What is Proxmox?
Proxmox or PRoxmoxVE or PVE is a virtualization platform which is based on the Debian Linux distribution. It is available for installation on Dedicated Servers via the Zumiv Customer Control Canel (CCP) and also selectable during the ordering process. In this Introduction to Proxmox you will learn the basics on how to start your journey.
Since it is an open source software, no further costs will appear unlike several other solutions like HyperV.
Proxmox comes with a web interface used to manage the hosts and virtual server.
The Web Interface
After a successful installation you can access the web interface via the port 8006. Therefore you type into your web browser https://[YourIP]:8006/ but, of course, replace [YourIP] with the IP address of your server.
Within the login screen you use ‘root’ as user along with the normal Linux root password. Since it is the normal Linux-login, the “Realm” is correctly chosen as “Linux PAM standard authentication”.
The web interface is divided in four main parts:
- The list of servers and pools (sector A) provides a good overview of the installed virtual machines (VM) and pools.
- Within the menu bar (sector B) of the selected object, different menus can be invoked, which show their according information in sector C where you can also adjust respective settings.
- Particular actions and status messages are provided within the log button (sector D).
How to Upload an ISO-file?
It is recommended to first upload an ISO file of the operating system you are going to install your VMs with.
In order to do so you choose the location to store the image. Only one location is available in this example named ‘local’ (1). Within the associated menu bar you choose ‘Content’ (2). After then clicking the ‘Upload’ button (3), a menu pops up which allows you to upload local files.
How to Create Your First VM
Using the button ‘Create VM’ within the upper right corner of the web interface you can easily create virtual machines. Many settings can stay default and still be adjusted afterwards, if necessary. In the following the most important settings will be mentioned.
Within the new dialogue the ID of the VM can be chosen under the ‘General’ tab. This number can be selected once per host system and uniquely identifies a VM. A reasonable naming is recommended.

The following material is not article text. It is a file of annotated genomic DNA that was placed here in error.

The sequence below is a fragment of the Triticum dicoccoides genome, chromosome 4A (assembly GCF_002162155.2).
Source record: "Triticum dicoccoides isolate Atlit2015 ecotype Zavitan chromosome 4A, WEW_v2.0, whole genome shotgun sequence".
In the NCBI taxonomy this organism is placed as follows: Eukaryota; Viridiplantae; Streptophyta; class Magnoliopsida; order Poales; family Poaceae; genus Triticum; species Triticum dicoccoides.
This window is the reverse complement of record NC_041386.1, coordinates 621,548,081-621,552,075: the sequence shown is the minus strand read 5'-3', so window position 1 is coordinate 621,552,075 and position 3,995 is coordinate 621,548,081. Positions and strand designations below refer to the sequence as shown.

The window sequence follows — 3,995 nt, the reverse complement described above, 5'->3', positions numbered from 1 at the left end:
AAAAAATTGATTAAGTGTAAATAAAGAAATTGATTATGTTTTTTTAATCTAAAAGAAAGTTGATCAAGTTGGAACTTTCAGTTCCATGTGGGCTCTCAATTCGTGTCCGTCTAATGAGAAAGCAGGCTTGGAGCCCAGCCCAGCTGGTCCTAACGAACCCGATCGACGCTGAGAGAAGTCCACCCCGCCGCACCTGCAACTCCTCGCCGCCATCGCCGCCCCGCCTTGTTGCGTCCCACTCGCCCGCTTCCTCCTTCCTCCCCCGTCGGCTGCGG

The ‘OS’ tab lets you choose the image previously uploaded. Alternatively you can create the VM without an installation media and perform the installation at a later time.
The tabs ‘Hard Disk’, ‘CPU’ and ‘Memory’ allow you to distribute the respective resources the VM shall have available. The number of ‘Total Cores’ is calculated by mathematically multiplying the number of sockets by the number of cores.
Within the last Tab a summery of the chosen parameters is given. After clicking ‘Finish’ the VM will be created.
How to Start and Install a VM
Once the VM has been created as described above it will be available within the overview of servers and pools. If selected, you can start it using the ‘Start’ button in the upper right of the web interface.
Having turned on the VM, you can change to the menu item ‘Console’. The screen of the VM will be displayed and you will be able to make entries via keyboard and mouse. The installation itself depends on the chosen OS and does not differ from a physical system.
PVE provides the option to manage virtual machines within groups, so called Pools. This increases the clarity in a setup with a huge amount of VMs for different tasks. You can change the Pool of a VM anytime, multiple assignments, however, are not possible.
First you choose ‘Datacenter’ (1). The Menu item ‘Pools’ is located within the menu bar as submenu to ‘Permissions’ (2). With the button ‘Create’ (3) you can add a new Pool.
The name of the Pool will later be shown in the overview; the comment describes the idea of the respective Pool.
The created Pools is shown within the server and pool overview on the left side and can be selected. By choosing the menu ‘Members’, the assigned VMs are displayed and can be added or removed via the buttons ‘Add’ and ‘Remove’.
Regular backups are the best insurance against data loss and are always advisable.
In order to backup one or multiple VMs, you can use Snapshots. Proxmox then writes the current data into an additional file, so that the existing one, which has now become static, can be saved.
An easy option to backup all VMs in one go is the vzdump command:
vzdump -all -dumpdir /mnt/backup -mode -snapshot
The directory /mnt/backup has to be replaced by the backup directory of the according setup. It is, e.g., possible to use the Zumiv Backup-Space. Automation via Cronjob is also possible. If you want to learn more about the Cron-Syntax, eheck out this artice.
To explore further Backup Strategies for your systems, check out our Backup Strategies Guide.
Keep Your System Up-to-Date
Besides regular backups you also have to ensure that the system is up-to-date. Since Proxmox is based on Debian, the package manager apt is used. After logging in to the host system via SSH, enter the following command:
apt-get update && apt-get upgrade
Conclusion & Outlook
The provided point are intended to explain the basics of using ProxmoxVE. In addition, this solution offers many other options. Storage technologies such as Ceph and NFS are already integrated and can be used after appropriate configuration. Furthermore, high availability systems can be realized starting from a cluster of three servers.
Thanks to the clear and easy to use web interface Proxmox offers an easy introduction. Many other options and solutions also allow professional use.